WASHINGTON – With less than a week left before he resigns his post, senior White House adviser Dan Pfeiffer said Monday he has one regret from his time on the job.
“For the last eight years, I spent too much of this front seat for history with my face buried in my Blackberry,” he said. “There’s no major presidential speech I actually watched. I heard it and read my emails and checked Twitter while I was doing it.”
Pfeiffer, who has been with President Barack Obama since the 2008 presidential campaign, is leaving the administration Friday. He spoke Monday with Politico’s Mike Allen about his time in the White House.
“I wanted to soak in the last few days here, and use this as an opportunity to put this entire experience in perspective,” he said. “You know, I’ve been in sort of a nostalgic mood obviously these past few weeks.”
The former White House communications director, who was at one point known for his 4:20 a.m. wake-up call, said he looks forward to sleeping in past 5 a.m. after departing 1600 Pennsylvania Avenue. He’s already planning a post-resignation vacation and has a book picked out to read once he’s finished with his former colleague David Axelrod’s memoir, “Believer.”
The next book lined up is a novel: “The Whites,” by Richard Price.
“I don’t really know what I’m going to do Monday morning when I wake up,” he said with a clear sense of excitement. “That’s where I’m really going to focus on.”
The most recent work for Pfeiffer has been using digital messaging to bring the president’s message to voters.
He noted how much technology has changed the job of political communicators, specifically with the rise of journalists with large online followings, even if they’re limited to specific spheres. That means having enough to staff to reach out to people such as Paul Krugman and Tom Friedman of The New York Times, but also David Roberts of Grist, he said.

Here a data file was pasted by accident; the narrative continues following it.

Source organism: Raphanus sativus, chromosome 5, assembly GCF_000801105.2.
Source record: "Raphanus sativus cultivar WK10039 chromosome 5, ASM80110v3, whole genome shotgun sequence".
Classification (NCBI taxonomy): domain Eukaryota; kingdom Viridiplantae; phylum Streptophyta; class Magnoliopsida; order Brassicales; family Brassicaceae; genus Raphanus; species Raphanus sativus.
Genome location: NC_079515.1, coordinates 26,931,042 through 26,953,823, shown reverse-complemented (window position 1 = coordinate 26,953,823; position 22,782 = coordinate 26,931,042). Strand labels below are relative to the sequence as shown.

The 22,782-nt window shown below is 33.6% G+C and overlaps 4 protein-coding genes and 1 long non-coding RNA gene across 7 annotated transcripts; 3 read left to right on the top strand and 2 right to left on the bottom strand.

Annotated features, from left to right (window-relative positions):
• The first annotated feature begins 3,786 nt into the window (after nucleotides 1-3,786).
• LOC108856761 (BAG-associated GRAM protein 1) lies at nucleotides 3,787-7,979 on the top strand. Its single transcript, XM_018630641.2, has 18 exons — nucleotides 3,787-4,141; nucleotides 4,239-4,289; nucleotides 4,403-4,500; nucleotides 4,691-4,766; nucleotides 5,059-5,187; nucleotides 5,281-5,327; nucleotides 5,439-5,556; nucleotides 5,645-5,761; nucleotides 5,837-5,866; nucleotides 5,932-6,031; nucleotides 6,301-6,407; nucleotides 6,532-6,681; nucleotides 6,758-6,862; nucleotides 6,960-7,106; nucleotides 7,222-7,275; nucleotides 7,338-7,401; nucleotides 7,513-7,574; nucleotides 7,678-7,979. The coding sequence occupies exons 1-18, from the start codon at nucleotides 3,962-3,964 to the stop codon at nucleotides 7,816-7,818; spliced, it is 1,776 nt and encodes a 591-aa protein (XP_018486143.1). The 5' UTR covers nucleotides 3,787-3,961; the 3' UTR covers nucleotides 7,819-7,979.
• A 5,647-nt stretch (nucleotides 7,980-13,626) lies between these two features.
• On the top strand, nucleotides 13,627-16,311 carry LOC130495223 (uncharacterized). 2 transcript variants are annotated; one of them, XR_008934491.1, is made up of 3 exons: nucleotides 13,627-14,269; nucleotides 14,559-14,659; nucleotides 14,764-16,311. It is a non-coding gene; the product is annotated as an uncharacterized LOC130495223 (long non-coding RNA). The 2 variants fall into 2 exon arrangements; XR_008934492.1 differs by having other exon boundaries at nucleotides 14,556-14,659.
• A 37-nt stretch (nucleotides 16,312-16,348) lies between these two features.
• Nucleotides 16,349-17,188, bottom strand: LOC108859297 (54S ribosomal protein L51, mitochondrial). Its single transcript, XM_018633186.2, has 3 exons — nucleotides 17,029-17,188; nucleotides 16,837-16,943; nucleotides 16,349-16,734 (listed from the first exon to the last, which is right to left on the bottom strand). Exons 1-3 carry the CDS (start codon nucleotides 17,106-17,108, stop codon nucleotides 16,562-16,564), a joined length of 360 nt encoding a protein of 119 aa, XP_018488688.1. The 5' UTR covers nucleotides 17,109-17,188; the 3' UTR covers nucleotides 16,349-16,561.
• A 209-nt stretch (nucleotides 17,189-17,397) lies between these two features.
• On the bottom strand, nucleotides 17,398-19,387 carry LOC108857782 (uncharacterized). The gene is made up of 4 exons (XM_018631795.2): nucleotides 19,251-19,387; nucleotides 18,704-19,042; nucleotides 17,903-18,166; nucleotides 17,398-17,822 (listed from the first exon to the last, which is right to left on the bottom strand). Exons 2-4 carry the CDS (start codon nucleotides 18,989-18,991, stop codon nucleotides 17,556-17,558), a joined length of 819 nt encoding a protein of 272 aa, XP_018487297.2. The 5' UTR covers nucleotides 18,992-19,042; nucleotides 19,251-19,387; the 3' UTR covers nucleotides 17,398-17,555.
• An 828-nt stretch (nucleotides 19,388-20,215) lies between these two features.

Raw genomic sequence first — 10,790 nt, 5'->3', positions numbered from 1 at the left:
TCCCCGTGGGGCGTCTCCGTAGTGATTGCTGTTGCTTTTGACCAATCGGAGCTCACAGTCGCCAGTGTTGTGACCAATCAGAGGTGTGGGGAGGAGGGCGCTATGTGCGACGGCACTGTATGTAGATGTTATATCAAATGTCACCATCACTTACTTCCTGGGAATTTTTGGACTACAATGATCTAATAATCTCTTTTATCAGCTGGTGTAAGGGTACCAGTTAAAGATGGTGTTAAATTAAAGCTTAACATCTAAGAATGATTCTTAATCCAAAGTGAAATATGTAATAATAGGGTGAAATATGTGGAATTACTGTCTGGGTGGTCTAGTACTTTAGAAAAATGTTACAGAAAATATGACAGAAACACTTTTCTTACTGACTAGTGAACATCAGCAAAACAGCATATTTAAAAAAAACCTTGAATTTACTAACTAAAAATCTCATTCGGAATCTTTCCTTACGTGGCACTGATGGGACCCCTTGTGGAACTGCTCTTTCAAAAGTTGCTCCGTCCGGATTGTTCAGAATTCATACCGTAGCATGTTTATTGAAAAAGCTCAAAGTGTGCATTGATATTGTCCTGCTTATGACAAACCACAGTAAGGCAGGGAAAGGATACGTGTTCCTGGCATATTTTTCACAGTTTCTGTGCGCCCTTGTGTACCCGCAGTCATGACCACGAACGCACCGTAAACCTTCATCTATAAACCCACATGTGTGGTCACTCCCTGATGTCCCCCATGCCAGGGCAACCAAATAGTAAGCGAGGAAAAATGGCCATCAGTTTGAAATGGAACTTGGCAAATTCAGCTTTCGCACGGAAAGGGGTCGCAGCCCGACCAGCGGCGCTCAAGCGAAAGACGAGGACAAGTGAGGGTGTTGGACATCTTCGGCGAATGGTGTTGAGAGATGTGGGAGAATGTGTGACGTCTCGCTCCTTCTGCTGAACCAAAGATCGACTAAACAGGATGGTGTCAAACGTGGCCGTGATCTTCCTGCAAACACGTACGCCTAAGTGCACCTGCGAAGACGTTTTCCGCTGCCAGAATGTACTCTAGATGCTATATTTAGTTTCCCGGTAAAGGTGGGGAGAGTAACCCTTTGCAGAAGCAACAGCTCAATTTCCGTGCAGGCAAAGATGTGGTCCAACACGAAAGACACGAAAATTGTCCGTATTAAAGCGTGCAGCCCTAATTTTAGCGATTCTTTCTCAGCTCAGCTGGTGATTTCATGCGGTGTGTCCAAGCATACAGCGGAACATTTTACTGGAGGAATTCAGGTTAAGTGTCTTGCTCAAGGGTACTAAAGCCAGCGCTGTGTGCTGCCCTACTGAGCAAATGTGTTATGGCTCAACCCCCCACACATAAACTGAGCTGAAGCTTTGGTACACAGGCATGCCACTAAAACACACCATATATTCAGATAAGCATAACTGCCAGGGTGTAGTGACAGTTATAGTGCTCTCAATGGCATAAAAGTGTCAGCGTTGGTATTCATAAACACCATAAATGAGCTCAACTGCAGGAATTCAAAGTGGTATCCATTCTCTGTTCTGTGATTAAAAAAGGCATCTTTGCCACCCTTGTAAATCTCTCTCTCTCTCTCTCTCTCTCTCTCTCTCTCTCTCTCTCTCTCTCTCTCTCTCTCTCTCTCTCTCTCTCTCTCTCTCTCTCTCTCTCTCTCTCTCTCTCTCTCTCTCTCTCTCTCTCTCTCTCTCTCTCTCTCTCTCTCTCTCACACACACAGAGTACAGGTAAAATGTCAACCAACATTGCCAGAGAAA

“The pace of change is so fast right now. I think the the campaigns are going to need a lot more people than we needed in, certainly, 2008,” he said. “You’re going to have to have people who are reaching out to influencers across the board.”
Political messengers are also taking advantage of new online mediums as they emerge, Pfeiffer said. That goes beyond Twitter — which he admitted was more quickly adopted by reporters than White House staff after Obama entered the White House. Surprising some in the audience, he said Snapchat and Instagram are how he expects Millennials to get their news.
“One of the coolest things out there right now is what Snapchat is doing with ESPN, CNN, Vice and some others through their ‘Discover’ function,” he said, referring to a new Snapchat feature that allows users to turn the photo-sharing app into a way to follow the news.
The president, he made sure to note, is not on Snapchat.
One of the ways Pfeiffer has changed the flow of online news himself came earlier this year when he posted the full text of the State of the Union on Medium before Obama delivered it.
He said he made the change in part because of the common “farce” in Washington of people thinking that the speech stays secret until the president takes the podium. Though the official State of the Union press release is sent to reporters on the condition it not be published until the speech begins, many reporters, Hill staffers and others in what he called “official Washington,” receive it via email beforehand.
After working in the communications role on Obama’s team through four national elections — two wins and two losses for Democrats — he offered a final piece of strategy for whoever ends up fighting to keep the party’s control of the White House.
“The success for any Democrat running is going to be how do you motivate the coalition who came out in 2008 and 2012, but sat home in 2010 and 2014?” he said, making sure not to refer to presumptive nominee Hillary Clinton by name. “That I think will be the key for success for any Democrat — see how I did that?”
“You still got it,” Allen told him.
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